After the 1989-94 excavations ended the now-established research team turned their attention to another Breckland site; the former pit at Elveden, some 7 km west of East Farm. Excavations at Elveden ran from 1995-99 and together these two sites provided important new geological, environmental and archaeological evidence for understanding the Palaeolithic of the region.
Nineteen years after concluding the first round of excavations at East Farm, a decision was taken to return to the site. There were three main reasons for doing this, the first was to re-evaluate the key archaeological question of the relationship between Acheulian and Clactonian assemblages in the light of wider developments in understanding of this problem in the intervening years. The second was the opportunity to add to the already rich environmental information from East Farm, in particular to increase the vertebrate assemblage and to explore the linkages between the archaeological and environmental evidence. The third was to provide an opportunity for archaeology students to gain experience of excavation on a Lower Palaeolithic site. Following on from the work at Happisburgh with the Faculty of Archaeology at Leiden University, Barnham provided an ideal setting for this.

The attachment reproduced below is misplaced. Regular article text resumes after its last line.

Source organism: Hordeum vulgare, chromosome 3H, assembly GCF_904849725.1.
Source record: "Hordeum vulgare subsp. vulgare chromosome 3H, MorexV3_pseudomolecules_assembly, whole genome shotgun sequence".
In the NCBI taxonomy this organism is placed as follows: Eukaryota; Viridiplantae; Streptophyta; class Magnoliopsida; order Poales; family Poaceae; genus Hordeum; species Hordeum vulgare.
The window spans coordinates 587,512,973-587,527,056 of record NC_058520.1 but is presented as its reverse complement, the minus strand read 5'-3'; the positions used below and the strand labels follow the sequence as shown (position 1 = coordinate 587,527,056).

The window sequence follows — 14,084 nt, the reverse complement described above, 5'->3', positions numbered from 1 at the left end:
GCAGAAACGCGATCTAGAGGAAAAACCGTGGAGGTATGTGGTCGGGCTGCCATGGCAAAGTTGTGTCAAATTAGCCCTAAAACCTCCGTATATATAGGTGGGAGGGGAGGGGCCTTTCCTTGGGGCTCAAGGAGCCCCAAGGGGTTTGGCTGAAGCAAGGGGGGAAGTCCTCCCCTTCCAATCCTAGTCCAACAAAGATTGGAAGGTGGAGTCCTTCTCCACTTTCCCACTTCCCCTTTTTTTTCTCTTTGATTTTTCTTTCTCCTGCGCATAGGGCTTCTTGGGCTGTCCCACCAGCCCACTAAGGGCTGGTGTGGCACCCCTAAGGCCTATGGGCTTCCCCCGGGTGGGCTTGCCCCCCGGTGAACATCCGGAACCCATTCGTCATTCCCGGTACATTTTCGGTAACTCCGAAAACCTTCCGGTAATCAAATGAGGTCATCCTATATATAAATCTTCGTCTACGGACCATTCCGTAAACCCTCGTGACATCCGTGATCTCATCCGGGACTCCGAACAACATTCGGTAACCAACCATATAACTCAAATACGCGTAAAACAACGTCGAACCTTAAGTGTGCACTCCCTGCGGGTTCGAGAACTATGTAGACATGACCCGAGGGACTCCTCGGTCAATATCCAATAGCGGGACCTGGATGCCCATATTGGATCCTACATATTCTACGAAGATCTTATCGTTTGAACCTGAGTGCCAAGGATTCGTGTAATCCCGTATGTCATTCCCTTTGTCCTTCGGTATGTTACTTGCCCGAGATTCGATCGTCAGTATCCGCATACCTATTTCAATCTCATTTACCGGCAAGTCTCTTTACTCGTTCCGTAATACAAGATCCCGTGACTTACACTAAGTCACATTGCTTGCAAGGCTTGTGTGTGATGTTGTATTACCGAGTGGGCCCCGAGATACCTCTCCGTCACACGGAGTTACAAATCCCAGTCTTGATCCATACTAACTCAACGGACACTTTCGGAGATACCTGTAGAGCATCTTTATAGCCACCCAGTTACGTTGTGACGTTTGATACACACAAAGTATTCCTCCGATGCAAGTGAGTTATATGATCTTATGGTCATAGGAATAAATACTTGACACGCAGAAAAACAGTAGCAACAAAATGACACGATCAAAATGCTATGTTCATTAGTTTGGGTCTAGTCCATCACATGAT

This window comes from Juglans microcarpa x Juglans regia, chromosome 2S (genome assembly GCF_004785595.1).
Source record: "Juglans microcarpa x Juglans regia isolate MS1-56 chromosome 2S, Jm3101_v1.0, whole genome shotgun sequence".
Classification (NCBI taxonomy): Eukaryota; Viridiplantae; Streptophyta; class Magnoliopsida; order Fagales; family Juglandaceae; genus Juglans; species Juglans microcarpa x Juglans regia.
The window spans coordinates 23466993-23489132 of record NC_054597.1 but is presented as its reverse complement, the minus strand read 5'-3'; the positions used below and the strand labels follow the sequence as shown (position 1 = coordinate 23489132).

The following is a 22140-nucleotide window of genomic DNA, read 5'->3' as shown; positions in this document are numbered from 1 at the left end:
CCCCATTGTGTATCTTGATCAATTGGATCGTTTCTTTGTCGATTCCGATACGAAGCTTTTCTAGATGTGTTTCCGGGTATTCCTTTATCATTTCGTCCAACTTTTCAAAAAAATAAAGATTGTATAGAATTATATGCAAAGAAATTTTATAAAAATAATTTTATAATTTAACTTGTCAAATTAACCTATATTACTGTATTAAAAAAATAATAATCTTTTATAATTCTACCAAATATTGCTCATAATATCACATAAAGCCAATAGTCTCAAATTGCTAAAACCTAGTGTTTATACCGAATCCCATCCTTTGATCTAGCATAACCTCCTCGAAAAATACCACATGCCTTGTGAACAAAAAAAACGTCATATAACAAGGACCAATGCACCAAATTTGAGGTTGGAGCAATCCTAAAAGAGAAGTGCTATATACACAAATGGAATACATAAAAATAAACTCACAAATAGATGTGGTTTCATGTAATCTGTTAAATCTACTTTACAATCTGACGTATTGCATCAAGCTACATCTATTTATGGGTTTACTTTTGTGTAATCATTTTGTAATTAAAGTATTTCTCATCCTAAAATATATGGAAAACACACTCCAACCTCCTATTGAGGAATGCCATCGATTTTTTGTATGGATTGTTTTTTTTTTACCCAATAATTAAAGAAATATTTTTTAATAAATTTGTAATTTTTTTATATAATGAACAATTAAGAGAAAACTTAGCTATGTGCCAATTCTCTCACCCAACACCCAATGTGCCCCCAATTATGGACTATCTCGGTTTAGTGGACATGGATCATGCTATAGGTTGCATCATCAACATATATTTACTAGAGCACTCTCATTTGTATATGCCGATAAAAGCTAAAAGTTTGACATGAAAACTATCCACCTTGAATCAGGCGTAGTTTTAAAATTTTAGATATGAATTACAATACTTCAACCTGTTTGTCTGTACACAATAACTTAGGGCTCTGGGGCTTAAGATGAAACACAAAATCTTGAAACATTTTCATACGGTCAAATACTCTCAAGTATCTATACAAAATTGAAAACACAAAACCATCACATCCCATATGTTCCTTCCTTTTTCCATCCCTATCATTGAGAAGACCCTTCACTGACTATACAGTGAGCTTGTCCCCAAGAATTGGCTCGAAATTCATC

So 2013 saw a return to East Farm, with a small team of Dutch students, to embark on a new programme of research again led by Nick Ashton. The first season was primarily about finding our feet again and identifying areas for excavation. Over the subsequent five seasons, archaeological work has focused on the southeast corner of the pit, Area IV(4), where evidence of handaxe manufacturing had been found in 1994, which has now been expanded into the adjacent Area VI. The environmental work focused on the centre of the pit, Area III, which has been considerably enlarged from the earlier work. Material excavated from Area III has been processed on-site; several tonnes of sediment being excavated, dried, disaggregated and sieved during the course of each season.
This second Barnham campaign has already provided an array of new information. Among the key developments since 2013 are the reassessment of the stratigraphic relationship of the handaxe and non-handaxe assemblages, the addition of several new species to the faunal list, the discovery of an intriguing burning signal though recovery of large quantities of burnt flint and location of an organic deposit, with a pollen profile showing the development of interglacial woodland vegetation. We have also welcomed students from several UK universities alongside new and returning Leiden students.
As the 2019 season gets underway, with new and exciting objectives for this year’s excavation, it is good to look back over thirty years of excavation and related research in and around the Breckland area. As always, the support of the British Museum, as well as other funding bodies through the Ancient Human Occupation of Britain (AHOB) and Pathways to Ancient Britain (PAB) projects and the Breckland Palaeolithic Project, has played a vital role in the excavations at Barnham and other Palaeolithic sites. Three decades of collaborative research in the Breckland, with fieldwork at East Farm playing a prominent part, demonstrate that a great site and a dedicated team of people, united by a shared interest in the lost world of our distant ancestors, are the foundations on which this endeavour has been built.